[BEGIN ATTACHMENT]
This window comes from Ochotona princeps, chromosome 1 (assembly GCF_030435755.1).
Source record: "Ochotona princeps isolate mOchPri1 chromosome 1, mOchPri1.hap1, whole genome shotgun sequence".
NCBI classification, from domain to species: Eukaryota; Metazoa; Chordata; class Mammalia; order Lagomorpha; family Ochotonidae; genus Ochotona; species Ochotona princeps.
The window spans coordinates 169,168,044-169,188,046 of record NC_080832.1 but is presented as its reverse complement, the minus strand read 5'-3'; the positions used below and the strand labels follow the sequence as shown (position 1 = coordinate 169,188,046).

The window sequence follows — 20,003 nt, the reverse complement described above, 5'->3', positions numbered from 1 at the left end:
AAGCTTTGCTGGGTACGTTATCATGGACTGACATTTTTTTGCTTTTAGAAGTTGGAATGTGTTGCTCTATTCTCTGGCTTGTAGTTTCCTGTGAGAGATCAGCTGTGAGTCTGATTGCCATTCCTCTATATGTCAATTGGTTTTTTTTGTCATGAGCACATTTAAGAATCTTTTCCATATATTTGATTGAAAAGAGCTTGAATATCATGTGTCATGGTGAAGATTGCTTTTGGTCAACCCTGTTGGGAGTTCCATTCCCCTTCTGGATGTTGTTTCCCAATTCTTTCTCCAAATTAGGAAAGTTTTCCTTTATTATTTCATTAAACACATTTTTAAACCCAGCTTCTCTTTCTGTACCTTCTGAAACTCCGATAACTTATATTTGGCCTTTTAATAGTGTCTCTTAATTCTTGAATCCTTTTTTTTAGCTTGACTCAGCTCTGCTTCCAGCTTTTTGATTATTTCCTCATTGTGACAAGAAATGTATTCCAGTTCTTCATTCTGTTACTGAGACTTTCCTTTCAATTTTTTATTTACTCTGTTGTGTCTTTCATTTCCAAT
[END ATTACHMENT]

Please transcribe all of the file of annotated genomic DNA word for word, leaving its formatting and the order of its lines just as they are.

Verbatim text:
This window comes from Ochotona princeps, chromosome 1 (assembly GCF_030435755.1).
Source record: "Ochotona princeps isolate mOchPri1 chromosome 1, mOchPri1.hap1, whole genome shotgun sequence".
NCBI classification, from domain to species: Eukaryota; Metazoa; Chordata; class Mammalia; order Lagomorpha; family Ochotonidae; genus Ochotona; species Ochotona princeps.
The window spans coordinates 169,168,044-169,188,046 of record NC_080832.1 but is presented as its reverse complement, the minus strand read 5'-3'; the positions used below and the strand labels follow the sequence as shown (position 1 = coordinate 169,188,046).

The window sequence follows — 20,003 nt, the reverse complement described above, 5'->3', positions numbered from 1 at the left end:
AAGCTTTGCTGGGTACGTTATCATGGACTGACATTTTTTTGCTTTTAGAAGTTGGAATGTGTTGCTCTATTCTCTGGCTTGTAGTTTCCTGTGAGAGATCAGCTGTGAGTCTGATTGCCATTCCTCTATATGTCAATTGGTTTTTTTTGTCATGAGCACATTTAAGAATCTTTTCCATATATTTGATTGAAAAGAGCTTGAATATCATGTGTCATGGTGAAGATTGCTTTTGGTCAACCCTGTTGGGAGTTCCATTCCCCTTCTGGATGTTGTTTCCCAATTCTTTCTCCAAATTAGGAAAGTTTTCCTTTATTATTTCATTAAACACATTTTTAAACCCAGCTTCTCTTTCTGTACCTTCTGAAACTCCGATAACTTATATTTGGCCTTTTAATAGTGTCTCTTAATTCTTGAATCCTTTTTTTTAGCTTGACTCAGCTCTGCTTCCAGCTTTTTGATTATTTCCTCATTGTGACAAGAAATGTATTCCAGTTCTTCATTCTGTTACTGAGACTTTCCTTTCAATTTTTTATTTACTCTGTTGTGTCTTTCATTTCCAAT